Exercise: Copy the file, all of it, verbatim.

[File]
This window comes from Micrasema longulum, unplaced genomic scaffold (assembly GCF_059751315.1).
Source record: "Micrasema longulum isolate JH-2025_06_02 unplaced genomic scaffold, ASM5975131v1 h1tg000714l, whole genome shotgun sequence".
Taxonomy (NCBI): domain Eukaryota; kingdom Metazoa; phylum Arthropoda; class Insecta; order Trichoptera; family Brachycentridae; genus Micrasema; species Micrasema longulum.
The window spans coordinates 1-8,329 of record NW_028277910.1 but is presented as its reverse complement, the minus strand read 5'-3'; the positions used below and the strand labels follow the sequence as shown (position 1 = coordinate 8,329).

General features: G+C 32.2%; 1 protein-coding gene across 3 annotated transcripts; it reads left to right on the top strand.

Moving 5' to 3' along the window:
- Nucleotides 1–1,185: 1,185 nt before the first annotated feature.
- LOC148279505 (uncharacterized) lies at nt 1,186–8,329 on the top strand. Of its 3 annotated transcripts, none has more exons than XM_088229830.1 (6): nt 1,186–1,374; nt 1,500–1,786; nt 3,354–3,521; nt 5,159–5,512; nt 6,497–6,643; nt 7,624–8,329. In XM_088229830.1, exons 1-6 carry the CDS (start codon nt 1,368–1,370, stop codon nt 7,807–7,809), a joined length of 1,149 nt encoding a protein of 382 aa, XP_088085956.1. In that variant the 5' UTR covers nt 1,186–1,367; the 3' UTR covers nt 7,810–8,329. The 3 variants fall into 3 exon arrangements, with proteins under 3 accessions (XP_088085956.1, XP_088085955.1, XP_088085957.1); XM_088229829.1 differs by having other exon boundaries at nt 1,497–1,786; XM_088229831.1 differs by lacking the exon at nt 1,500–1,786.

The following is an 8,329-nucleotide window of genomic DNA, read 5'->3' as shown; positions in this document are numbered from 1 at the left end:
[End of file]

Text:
This window comes from Micrasema longulum, unplaced genomic scaffold (assembly GCF_059751315.1).
Source record: "Micrasema longulum isolate JH-2025_06_02 unplaced genomic scaffold, ASM5975131v1 h1tg000714l, whole genome shotgun sequence".
Taxonomy (NCBI): domain Eukaryota; kingdom Metazoa; phylum Arthropoda; class Insecta; order Trichoptera; family Brachycentridae; genus Micrasema; species Micrasema longulum.
The window spans coordinates 1-8,329 of record NW_028277910.1 but is presented as its reverse complement, the minus strand read 5'-3'; the positions used below and the strand labels follow the sequence as shown (position 1 = coordinate 8,329).

General features: G+C 32.2%; 1 protein-coding gene across 3 annotated transcripts; it reads left to right on the top strand.

Moving 5' to 3' along the window:
- Nucleotides 1–1,185: 1,185 nt before the first annotated feature.
- LOC148279505 (uncharacterized) lies at nt 1,186–8,329 on the top strand. Of its 3 annotated transcripts, none has more exons than XM_088229830.1 (6): nt 1,186–1,374; nt 1,500–1,786; nt 3,354–3,521; nt 5,159–5,512; nt 6,497–6,643; nt 7,624–8,329. In XM_088229830.1, exons 1-6 carry the CDS (start codon nt 1,368–1,370, stop codon nt 7,807–7,809), a joined length of 1,149 nt encoding a protein of 382 aa, XP_088085956.1. In that variant the 5' UTR covers nt 1,186–1,367; the 3' UTR covers nt 7,810–8,329. The 3 variants fall into 3 exon arrangements, with proteins under 3 accessions (XP_088085956.1, XP_088085955.1, XP_088085957.1); XM_088229829.1 differs by having other exon boundaries at nt 1,497–1,786; XM_088229831.1 differs by lacking the exon at nt 1,500–1,786.

The following is an 8,329-nucleotide window of genomic DNA, read 5'->3' as shown; positions in this document are numbered from 1 at the left end: